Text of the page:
reformulation or revision of concessions previously admitted;
3. From now on, it is the competence of the diocesan Bishop to
publish norms for his diocese on the distribution of communion under
both species (and this is a legislative act that cannot be delegated,
cf. cann. 135, § 2; 391). The competence of the Bishop is, in accord
with the law, primary (cf. can. 381, § 1), and is not subject to a
previous "authorization" of the Bishops' Conference.
4. The competence of the diocesan Bishop extends to granting to each
priest as proper pastor of his community the judgment on the opportunity
of distributing Communion under both species, except for the cases
listed as not advisable.
5. The final paragraph of n. 283 grants to the Conference of Bishops
the subsidiary faculty of legislating on this matter.
This faculty has to be correctly understood, namely:
The Bishop members of the Assembly of the Conference may publish
norms on the subject, but they do not necessarily have to do so. If they
decide to issue norms, this should be because they judge it necessary
and not for the simple desire of legislating. If they issue norms, they
should be approved in a session of the Plenary Assembly of the
Conference, with the necessary majority of 2/3 of the members who have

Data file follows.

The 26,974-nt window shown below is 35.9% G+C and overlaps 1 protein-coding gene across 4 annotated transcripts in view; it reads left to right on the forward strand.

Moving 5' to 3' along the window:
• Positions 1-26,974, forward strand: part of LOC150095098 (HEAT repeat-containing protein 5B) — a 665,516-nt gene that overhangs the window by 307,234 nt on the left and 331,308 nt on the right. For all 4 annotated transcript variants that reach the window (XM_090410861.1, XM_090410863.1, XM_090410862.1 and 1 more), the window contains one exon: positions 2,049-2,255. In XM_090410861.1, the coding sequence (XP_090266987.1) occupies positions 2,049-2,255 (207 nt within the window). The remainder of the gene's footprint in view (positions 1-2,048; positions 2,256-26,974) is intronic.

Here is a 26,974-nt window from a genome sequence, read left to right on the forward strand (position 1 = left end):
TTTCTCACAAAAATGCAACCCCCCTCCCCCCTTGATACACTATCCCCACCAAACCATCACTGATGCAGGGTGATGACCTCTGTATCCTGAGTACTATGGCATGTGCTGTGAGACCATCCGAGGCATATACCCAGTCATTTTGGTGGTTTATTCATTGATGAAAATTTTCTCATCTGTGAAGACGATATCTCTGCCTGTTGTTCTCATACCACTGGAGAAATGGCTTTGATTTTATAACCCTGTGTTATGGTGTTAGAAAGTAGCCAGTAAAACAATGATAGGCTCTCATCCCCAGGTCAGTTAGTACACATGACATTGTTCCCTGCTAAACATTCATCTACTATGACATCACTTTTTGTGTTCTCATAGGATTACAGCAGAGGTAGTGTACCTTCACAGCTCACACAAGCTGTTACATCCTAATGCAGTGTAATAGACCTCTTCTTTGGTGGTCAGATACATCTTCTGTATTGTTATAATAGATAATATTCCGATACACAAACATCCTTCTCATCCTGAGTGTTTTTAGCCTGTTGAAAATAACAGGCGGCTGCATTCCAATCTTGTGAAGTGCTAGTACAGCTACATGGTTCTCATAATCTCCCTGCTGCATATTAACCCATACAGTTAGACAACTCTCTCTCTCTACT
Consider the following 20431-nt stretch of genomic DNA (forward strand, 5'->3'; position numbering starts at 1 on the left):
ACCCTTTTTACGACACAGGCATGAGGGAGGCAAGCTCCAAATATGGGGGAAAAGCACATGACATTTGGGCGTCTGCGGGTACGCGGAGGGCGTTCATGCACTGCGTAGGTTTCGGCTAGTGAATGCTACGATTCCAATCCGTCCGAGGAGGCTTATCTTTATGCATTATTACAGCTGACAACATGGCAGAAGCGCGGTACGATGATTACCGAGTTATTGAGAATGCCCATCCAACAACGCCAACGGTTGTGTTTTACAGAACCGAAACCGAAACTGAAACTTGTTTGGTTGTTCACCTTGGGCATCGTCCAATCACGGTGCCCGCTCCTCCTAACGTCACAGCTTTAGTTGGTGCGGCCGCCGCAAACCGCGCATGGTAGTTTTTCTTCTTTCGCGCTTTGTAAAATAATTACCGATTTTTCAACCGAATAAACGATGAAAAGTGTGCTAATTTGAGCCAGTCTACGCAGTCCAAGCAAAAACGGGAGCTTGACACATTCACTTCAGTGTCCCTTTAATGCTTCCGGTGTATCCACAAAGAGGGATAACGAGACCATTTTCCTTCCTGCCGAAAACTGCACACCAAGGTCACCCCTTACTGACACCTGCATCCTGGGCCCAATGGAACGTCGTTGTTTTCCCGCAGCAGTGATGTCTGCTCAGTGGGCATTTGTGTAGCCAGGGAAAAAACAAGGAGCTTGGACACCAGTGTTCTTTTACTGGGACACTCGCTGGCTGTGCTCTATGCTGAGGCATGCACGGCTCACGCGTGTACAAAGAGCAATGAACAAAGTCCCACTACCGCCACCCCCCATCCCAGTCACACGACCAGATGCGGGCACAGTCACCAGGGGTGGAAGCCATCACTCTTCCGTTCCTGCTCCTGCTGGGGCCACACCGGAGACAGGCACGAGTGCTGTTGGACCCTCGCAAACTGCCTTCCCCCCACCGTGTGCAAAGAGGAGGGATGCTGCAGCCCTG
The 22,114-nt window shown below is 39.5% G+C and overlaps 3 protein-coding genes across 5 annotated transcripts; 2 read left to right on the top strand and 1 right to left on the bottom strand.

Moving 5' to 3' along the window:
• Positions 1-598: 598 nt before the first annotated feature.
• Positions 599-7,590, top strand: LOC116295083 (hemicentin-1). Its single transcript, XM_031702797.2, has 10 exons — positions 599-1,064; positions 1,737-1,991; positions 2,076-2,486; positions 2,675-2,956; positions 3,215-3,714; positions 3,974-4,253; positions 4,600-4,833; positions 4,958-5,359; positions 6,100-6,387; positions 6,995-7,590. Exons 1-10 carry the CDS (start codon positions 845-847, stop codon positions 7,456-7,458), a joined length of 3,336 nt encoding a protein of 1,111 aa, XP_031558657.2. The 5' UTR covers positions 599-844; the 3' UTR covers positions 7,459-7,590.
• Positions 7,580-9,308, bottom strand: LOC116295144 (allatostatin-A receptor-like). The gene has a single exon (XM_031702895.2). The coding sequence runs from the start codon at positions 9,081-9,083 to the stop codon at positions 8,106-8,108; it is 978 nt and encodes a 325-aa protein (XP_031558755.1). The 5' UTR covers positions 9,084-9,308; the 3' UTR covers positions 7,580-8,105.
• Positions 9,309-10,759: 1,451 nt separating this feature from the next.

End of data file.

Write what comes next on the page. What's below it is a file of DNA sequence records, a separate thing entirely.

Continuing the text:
the right to vote.
The norms approved must be submitted to the Apostolic See for its recognitio
without which they do not have binding authority.
The substance of any norms could include these items:
—the manner of the distribution of Holy Communion
under both species, namely, if it is to be by drinking from the chalice,
or by using a small spoon or metal straw, or by intinction, and the extension
of the faculty, establishing whatever restrictions may be required
by the particular circumstances that are generally present in the
territory of the dioceses that belong to the Conference. It is clear
that the norms of the particular legislation by the Conference cannot
annul the general concessions granted in liturgical law nor can they
annul the faculty of the diocesan Bishop.
The general principle laid down by Vatican II applies here even if it
was stated for another matter: "freedom is not to be curtailed
except when and insofar as is necessary" (Dignitatis humanae,
It would be appropriate for diocesan bishops to study what is set
down in n. 283 of the General Instruction of the Roman Missal and
publish a few simple norms on the distribution of Holy Communion under
both species, above all, highlighting the pastoral criteria so that it
may be the stimulus for a faith that is more conscious of the fact that
Eucharistic Communion is a participation in the Sacrifice of Christ,
made present in every celebration of the Mass. To receive Holy Communion
worthily is certainly to receive the Body and Blood of Christ, truly and
substantially present under the Eucharistic species, but it must be
emphasized that this presence has a sacrificial dimension because, in
the celebration of the Eucharist, Christ is present as offered in
sacrifice and he is received as victim of the New Covenant: for this
reason, whoever receives Holy Communion is incorporated into the course
of Christ's self offering which is the substance of the Christian life